READ MORE on Jegeus’ suit here.
Jegeus’ plan was to expand Aviron into streaming and foreign distribution as well original content productions, so that the distrib could reap monies they were leaving on the table.
I hear that Aviron staff and key brass were blindsided and shocked by the claims made in BlackRock’s lawsuit and weren’t privy to such alleged misdeeds. At the same time, there’s great upset having been made grand promises of capitalization (which the Jegeus suit details). Aviron began with great intentions of becoming another distributor of mid-budget fare like Annapurna, STX, and Lionsgate. Their first title out of the gate in the summer of 2017 was solid –the Halle Berry thriller Kidnap , which made close to $31M at the domestic box office, a title that Aviron saved from Relativity’s bonfire.
Prior to Kidnap, Aviron was being tapped by Byron Allen’s Entertainment Studios to handle the marketing campaign on his Mandy Moore shark movie 47 Meters Down which was a big hit for him earning $44.3M (Allen saved that movie’s theatrical fate from the Weinstein Co. which was set to dump it straight to video). Confidence was high for about two years that an under-30 person staff at Aviron could tackle wide 2,5K-3k wide releases and be competitive. Another profitable pic for Aviron was the 2018 horror sequel Strangers: Prey at Night which made over $24.5M.
However last year at Sundance, the writing was on the wall for this young film distribution studio of independent and wide releases after they renegged on the promised P&A spend for the Anne Hathaway and Matthew McConaughey movie Serenity which tanked stateside with $8.5M. Largely this was because the company was under-capitalized, however, Aviron issued a statement saying that they had to curb their marketing spend due to the pic’s poor test scores and critical reaction (the pic logged a 20% Rotten Tomatoes score).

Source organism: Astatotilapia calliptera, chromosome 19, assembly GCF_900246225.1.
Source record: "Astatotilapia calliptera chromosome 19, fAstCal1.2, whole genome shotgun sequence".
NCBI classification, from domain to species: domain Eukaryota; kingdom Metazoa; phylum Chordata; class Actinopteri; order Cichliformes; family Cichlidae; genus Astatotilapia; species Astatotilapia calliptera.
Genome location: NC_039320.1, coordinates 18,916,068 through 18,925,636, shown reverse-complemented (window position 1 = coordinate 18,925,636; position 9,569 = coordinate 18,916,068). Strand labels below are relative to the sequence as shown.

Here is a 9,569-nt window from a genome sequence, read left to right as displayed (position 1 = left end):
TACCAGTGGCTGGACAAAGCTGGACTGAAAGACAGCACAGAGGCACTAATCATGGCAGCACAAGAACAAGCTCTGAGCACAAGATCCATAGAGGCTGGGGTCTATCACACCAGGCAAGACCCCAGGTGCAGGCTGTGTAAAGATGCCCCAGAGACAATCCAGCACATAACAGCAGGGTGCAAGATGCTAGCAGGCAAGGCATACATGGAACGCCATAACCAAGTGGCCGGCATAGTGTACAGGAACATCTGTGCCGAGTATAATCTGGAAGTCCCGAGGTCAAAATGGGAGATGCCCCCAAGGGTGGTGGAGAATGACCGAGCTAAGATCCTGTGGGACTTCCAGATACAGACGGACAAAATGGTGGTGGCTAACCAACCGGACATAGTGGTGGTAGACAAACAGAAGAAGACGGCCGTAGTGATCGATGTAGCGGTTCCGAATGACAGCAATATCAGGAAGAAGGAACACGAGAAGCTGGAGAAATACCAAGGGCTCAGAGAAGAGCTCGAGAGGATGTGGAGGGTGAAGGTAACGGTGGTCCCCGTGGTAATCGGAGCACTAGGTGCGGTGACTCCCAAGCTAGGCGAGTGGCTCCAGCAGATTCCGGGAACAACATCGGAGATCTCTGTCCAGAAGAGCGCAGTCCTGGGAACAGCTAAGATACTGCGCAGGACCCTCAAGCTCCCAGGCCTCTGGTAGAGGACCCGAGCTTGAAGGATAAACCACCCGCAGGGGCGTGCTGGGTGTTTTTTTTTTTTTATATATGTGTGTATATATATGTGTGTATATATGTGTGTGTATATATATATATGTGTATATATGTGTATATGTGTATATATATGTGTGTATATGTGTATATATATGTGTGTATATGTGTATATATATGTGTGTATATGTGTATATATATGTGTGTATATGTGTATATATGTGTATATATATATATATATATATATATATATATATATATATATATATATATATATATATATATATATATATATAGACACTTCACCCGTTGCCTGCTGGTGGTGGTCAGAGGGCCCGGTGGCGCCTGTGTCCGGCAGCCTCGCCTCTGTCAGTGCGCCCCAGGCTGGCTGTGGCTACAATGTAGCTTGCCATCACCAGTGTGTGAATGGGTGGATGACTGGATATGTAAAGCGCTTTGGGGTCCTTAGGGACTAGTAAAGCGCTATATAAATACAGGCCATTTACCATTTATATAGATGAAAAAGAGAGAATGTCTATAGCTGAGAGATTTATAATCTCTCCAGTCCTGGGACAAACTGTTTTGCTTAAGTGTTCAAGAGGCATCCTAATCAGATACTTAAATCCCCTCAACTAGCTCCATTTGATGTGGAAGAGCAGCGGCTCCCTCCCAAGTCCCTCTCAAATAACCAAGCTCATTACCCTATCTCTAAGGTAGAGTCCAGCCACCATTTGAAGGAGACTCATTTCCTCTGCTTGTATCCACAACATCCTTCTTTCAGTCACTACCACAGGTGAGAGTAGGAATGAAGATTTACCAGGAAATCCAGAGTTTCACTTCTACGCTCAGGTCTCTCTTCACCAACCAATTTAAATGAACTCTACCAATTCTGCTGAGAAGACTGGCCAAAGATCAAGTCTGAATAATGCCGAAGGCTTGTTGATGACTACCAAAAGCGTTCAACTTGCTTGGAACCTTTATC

Further calamity ensued last spring when those close to the production of After, a feature adaptation of the popular Anna Todd YA novel which Aviron released, were upset over the distributor not marketing the film stateside with a lackluster $12.1M domestic result, despite raking in an overseas gross of $57.4M. After Productions sued Aviron claiming that the distributor failed to market the movie stateside after foreign distributors made the project work. The production company also claimed that they weren’t paid the remaining balance on their $3.15 minimum guarantee.
Another losing 856 theater release for Aviron was the Rosamund Pike drama A Private War about war correspondent Marie Colvin who covered civil wars in some of the most dangerous countries. The movie earned two Golden Globe noms for Pike’s performance in the actress category and a best song nom for Annie Lennox’s single “Requiem for a Private War”, however, the pic crashed at the domestic B.O. making only $1.6M.
Some highlights of the BlackRock suit accuse Aviron Entities of “purporting to sell or otherwise finance several of the motion picture rights or related receivables that were pledged as collateral to the BlackRock Fund. BlackRock never authorized or consented to these filings, nor authorized or consented to these recent sales of collateral.”